Thoughts on Success – Jerod Coker

The Don Quijote Honors College will publish worthwhile and interesting opinions related to intellectual development. The first in this series comes from the highly successful Jerod Coker, who provides advice on the basis for obtaining success.

Jerod Coker graduated in May with a Bachelor of Arts in Economics and is a recipient of the Marshall Scholarship. He will be studying at the London School of Economics in the Fall.

Jerod Coker graduated in May with a Bachelor of Arts in Economics and is a recipient of the Marshall Scholarship. He will be studying at the London School of Economics in the Fall.

I was asked in an interview recently how I achieved my level of success—which, in the grand scheme of things is quite modest—while at OU. I told the interviewer that I would have to think about it for a few minutes, and the question went to the back of my mind to brew. A few minutes later I was telling her about what I would do if I could have any job in the world (I’d be a rock star, by the way) when two ways I had achieved success hit me: 1) my friends and 2) the ability to delay gratification. Of course, these two things feed off one another.

The first point seems obvious, but merits more discussion. People are attracted to others that are like them; we see this when musicians hang out with other musicians, nerds hang out with other nerds, and jocks hang out with other jocks. (Unfortunately we also still have a lot of racial self-segregation, but that is another article altogether.) High-achieving go-getters also tend to hang out with other high-achieving go-getters. For me, having extremely impressive friends made a certain level of success seem par for the course; that is, the people I hang out with all have 4.0’s and hard majors (physics, math, so on) and kick ass outside of class with equal fervor (at non-profits, as researchers, etc.). With friends like this, it’s hard to pat myself on the back for getting an A in Intro to Biology.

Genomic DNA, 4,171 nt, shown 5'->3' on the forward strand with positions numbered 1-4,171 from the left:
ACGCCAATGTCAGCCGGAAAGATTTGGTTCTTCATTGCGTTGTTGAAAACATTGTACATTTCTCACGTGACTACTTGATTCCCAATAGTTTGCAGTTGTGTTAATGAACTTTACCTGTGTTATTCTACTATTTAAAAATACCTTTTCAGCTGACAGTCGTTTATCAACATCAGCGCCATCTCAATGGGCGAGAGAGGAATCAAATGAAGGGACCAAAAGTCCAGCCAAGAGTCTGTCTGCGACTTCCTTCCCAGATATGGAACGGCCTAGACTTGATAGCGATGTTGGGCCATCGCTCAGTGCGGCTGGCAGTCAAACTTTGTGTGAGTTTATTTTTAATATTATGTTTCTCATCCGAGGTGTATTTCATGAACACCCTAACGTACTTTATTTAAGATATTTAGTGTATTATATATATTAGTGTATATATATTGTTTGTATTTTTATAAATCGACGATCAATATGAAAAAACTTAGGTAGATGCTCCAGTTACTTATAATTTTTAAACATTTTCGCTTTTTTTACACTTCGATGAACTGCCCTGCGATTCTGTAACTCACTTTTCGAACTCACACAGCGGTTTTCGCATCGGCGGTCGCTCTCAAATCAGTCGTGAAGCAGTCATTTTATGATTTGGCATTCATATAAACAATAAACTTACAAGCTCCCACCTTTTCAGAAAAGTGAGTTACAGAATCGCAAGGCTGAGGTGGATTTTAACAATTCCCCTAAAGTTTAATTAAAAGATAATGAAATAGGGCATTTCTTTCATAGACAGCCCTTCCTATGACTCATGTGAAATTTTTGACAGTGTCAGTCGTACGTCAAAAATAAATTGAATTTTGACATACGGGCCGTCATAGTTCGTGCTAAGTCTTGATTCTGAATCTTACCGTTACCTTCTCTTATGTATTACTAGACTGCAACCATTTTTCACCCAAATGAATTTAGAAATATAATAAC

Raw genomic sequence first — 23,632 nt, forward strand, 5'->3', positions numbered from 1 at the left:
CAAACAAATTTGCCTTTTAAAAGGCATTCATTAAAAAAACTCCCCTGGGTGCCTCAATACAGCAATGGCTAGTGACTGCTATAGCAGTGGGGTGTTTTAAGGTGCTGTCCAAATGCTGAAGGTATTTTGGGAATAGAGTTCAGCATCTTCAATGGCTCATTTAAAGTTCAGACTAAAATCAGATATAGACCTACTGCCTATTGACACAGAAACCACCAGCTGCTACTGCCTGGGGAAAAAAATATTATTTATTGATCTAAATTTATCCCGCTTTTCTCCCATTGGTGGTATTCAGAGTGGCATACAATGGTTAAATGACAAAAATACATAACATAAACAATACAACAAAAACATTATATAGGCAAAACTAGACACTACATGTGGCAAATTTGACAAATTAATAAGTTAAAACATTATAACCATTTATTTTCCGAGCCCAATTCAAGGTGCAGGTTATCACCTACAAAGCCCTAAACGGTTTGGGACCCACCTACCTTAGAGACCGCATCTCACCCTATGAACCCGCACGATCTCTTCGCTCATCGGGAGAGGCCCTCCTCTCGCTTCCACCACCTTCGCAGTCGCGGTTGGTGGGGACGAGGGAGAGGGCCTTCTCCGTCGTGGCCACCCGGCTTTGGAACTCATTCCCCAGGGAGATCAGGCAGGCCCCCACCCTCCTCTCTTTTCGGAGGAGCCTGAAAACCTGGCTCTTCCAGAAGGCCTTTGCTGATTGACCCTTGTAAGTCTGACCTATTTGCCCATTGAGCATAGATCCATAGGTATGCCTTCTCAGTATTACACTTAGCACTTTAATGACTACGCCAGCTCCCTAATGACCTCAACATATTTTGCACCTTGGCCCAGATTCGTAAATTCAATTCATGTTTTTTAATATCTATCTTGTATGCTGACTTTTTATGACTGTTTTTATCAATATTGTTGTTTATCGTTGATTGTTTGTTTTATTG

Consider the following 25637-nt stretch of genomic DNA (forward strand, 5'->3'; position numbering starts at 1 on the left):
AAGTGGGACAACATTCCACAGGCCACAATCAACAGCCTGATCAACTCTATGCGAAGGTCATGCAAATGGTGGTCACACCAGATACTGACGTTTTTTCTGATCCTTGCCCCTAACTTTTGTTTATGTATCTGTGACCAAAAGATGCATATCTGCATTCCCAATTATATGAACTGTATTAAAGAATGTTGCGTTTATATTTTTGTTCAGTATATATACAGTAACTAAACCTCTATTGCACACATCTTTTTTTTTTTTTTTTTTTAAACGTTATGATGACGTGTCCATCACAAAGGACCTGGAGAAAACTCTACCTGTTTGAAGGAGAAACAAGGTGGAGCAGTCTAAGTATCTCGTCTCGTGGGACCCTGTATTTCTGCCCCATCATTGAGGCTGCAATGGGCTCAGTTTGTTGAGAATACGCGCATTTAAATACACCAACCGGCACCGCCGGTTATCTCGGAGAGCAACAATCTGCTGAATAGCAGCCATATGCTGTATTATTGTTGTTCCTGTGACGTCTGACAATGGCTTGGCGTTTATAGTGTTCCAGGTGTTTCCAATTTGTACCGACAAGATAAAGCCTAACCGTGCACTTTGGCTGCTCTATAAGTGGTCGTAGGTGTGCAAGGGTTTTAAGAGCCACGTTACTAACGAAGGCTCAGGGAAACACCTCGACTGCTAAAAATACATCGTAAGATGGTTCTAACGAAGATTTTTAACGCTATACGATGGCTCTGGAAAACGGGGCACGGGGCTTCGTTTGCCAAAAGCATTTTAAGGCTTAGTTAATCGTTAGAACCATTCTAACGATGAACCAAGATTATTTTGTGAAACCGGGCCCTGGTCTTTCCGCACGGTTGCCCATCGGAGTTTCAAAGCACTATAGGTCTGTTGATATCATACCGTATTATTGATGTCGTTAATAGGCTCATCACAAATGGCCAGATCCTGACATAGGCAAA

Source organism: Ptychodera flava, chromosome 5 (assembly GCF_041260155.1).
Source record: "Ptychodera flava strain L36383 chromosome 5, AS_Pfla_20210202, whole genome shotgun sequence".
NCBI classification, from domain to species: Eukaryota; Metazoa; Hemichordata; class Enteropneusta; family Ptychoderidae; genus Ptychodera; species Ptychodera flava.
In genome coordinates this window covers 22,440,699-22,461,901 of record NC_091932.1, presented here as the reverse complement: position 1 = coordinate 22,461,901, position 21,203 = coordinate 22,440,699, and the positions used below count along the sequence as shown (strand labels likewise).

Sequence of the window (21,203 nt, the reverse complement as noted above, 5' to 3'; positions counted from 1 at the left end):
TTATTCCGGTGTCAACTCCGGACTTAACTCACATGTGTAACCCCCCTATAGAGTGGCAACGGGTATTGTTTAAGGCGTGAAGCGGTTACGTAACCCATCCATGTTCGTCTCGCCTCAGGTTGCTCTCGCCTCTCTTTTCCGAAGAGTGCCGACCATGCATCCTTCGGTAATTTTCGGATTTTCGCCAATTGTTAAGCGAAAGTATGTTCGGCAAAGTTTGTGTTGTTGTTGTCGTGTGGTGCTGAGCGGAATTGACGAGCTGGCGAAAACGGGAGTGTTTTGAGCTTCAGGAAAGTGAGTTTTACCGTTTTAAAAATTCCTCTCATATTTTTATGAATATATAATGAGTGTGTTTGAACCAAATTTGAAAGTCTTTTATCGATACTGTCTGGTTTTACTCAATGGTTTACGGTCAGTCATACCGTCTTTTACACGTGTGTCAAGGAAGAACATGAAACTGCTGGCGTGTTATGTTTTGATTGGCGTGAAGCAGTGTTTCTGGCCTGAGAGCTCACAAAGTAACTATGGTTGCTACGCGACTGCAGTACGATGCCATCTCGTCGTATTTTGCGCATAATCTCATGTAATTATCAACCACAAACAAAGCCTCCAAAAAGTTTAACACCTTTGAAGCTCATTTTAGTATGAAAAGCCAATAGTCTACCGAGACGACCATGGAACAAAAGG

I would encourage you to look at the people you surround yourself with, because while it is obvious that high-achievers are attracted to other high-achievers, it is also the case that the people around you have a huge influence on you (whether you realize it or not). I’ve caught myself mimicking the funny little ticks, coffee habits, and misused idioms of my best friends on many occasions. My freshman year, for example, I spent many nights drinking and playing video games. I did nothing outside of class. It wasn’t until my sophomore year that I started to do a bit more by volunteering at Second Wind coffee shop, where I first started getting introduced to some seriously impressive people.

Finally, by junior year I was extremely involved at places like Second Wind, the Center for the Creation of Economic Wealth, the Society of Fellows, Ethics Bowl, and many others. In fact, there is nothing on my resume that is from my freshman or sophomore year—no clubs, no campus awards, no volunteer work. This change is highly correlated with changing my friend group from the guys who lived on my floor in Adams (mostly stoners and/or stereotypical frat guys) to a group of very impressive people from the Honors College. Take a good look at those around you and make sure they are the type of people that you not only want to be around, but that you want to be like. You will inevitably pick up many of their traits.

Now, on to the second point, which is actually intrinsically related to the first: the ability to postpone gratification. I think if you could divide up “successful” people and “unsuccessful” people (however you want to define them) you will notice one thing: Successful people can delay gratification, and unsuccessful people cannot. This is robust to pretty much any definition of success. Professional athletes, famous authors, rock stars, rock star lawyers, wealthy businesspeople, scholarship-laden students, are all able to postpone gratification. That is, when the choice between what they want to do and what they should do comes, they choose what they should do. “I want to get drunk and play Call of Duty, but I should study for my chemistry test tomorrow.” What would you do?

As I stated previously, these two methods are intimately related. If your friends are good at putting down the PS3 controller (or mouse; I don’t want to discriminate against PC gamers) and going to their meetings, you are likely to emulate them—and you’ll probably be going to the same meeting. If your friends blow off class to smoke pot, you’re more likely to view this as acceptable.

So, figure out what success means to you, surround yourself with people who will help you achieve that goal, and make the hard choice by delaying gratification. Call of Duty can wait until after the semester is over. Anyway, the point of this was to give my answer to the interview question in a more thorough way; you probably wouldn’t read the weekend version of The Daily anyway. I’ve had enough stream-of-consciousness rambling.



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